10. Not Having a Plan 

The biggest mistake is not having any plan for your financial future. Without a plan, there are usually no goals, limits, or budgets (this term must be important as it keeps popping up!). Without a plan, you will simply react to the situations you encounter financially. Typically, this will result in more spending, less saving, and unwise decisions.

By collaborating closely with our trusted financial advisor (and friend) and following some of the finance tips in this article, we could leave our major careers and fully retire at age fifty-five and sixty-one, respectively.


Final Thoughts:

Keep in mind this article’s key lesson: With money and life, failing to plan is planning to fail.

Now it’s your turn. What are your biggest financial mistakes? Please share and comment below. We’d love to hear your thoughts on this topic and learn from your experience.

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8 thoughts on “Hindsight 20/20: My Biggest Financial Mistakes”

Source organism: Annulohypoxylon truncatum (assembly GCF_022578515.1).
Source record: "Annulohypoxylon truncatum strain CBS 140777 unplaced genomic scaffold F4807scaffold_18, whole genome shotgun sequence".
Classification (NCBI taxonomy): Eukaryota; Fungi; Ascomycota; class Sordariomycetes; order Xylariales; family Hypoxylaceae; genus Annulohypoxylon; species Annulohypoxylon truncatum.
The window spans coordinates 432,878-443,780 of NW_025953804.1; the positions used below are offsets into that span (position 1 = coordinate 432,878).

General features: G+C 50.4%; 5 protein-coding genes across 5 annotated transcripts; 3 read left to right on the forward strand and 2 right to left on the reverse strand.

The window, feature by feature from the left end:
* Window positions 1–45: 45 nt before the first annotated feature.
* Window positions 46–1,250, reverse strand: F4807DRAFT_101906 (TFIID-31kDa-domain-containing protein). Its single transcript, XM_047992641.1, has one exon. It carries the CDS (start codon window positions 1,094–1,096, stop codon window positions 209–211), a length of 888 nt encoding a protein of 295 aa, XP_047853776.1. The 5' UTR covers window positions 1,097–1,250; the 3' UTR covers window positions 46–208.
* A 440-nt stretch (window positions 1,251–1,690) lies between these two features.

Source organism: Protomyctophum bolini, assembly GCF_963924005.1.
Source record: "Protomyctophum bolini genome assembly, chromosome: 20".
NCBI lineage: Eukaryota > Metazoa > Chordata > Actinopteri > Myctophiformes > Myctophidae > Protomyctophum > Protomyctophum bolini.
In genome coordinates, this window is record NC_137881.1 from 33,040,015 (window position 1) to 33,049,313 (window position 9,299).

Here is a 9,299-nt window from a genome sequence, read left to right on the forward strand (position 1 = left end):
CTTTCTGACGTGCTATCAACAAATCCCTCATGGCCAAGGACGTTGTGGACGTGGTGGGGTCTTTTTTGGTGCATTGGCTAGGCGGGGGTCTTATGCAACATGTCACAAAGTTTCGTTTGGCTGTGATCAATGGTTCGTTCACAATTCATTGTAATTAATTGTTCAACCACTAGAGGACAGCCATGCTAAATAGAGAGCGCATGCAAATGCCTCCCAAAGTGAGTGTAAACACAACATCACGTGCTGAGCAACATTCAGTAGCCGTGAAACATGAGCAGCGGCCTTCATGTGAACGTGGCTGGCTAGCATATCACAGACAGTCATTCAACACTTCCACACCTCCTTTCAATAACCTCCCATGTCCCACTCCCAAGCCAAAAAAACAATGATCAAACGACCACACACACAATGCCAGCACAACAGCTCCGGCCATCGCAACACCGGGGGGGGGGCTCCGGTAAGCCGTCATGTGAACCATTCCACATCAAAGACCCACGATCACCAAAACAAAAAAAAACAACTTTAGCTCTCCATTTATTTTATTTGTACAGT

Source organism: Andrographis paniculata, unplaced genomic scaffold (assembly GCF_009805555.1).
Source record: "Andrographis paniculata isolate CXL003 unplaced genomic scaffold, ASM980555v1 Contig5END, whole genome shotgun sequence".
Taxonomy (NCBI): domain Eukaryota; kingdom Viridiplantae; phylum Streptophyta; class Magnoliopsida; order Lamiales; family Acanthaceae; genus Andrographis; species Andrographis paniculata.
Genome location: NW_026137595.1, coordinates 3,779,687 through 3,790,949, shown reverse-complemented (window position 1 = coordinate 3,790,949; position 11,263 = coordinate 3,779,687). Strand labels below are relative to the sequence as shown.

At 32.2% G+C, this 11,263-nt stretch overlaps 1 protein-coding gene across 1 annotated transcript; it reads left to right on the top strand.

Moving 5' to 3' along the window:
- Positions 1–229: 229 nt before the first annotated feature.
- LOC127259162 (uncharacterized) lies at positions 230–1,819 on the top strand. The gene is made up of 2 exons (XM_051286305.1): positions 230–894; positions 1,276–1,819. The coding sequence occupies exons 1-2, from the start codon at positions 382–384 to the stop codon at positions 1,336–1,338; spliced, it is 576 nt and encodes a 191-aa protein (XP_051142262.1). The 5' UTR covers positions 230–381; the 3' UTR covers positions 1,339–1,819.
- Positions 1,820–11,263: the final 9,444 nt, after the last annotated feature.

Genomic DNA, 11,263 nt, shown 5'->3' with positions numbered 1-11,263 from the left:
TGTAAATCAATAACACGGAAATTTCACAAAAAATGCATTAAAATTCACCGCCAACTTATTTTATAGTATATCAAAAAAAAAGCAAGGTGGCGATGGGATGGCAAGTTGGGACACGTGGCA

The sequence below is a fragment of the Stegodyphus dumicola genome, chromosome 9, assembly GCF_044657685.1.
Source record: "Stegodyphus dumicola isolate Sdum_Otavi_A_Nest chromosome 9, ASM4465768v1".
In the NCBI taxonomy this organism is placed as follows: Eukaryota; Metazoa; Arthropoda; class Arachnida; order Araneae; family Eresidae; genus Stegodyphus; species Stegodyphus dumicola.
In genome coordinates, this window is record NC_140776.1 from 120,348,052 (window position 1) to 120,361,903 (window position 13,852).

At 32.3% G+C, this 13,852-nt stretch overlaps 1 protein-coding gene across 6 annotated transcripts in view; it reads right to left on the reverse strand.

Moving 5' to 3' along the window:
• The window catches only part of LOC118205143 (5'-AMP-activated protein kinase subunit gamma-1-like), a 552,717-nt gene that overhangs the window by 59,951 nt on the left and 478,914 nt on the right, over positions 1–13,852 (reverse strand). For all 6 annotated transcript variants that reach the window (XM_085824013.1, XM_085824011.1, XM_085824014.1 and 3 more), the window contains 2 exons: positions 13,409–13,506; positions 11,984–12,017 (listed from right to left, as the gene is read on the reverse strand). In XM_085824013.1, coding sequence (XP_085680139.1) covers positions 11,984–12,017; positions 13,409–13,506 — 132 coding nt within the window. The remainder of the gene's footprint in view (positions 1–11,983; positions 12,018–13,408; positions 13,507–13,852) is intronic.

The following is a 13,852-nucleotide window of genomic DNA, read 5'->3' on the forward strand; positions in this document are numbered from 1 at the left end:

1. I also don’t keep to any kind of formal budget but tend to be on the frugal side anyway. I do avoid high recurring expenses where I can. No cable TV, stream with Netflix and Amazon Prime, cheap cell plan and cheap cell phone. Driving 23 year old trucks but would like to get a 3-4 year old SUV soon since one of those trucks is getting close to 300K miles on original engine and transmission, and looks like a heap.

    My financial person has told me I am able to spend far more than I currently am. It is hard to spend when you’ve had a lifetime of living frugally so you can get out of debt and retire comfortably. Right now I am transitioning from a farm to a house in the ‘burbs that is way more expensive to keep, so I would say my biggest financial mistake was buying that house before having done anything to prepare to sell a farm where I’ve been for 27 years. I sorely misjudged the effort involved with downsizing and doing a massive amount of repairs on the farm to get it ready to put on the market. I do love the new house though.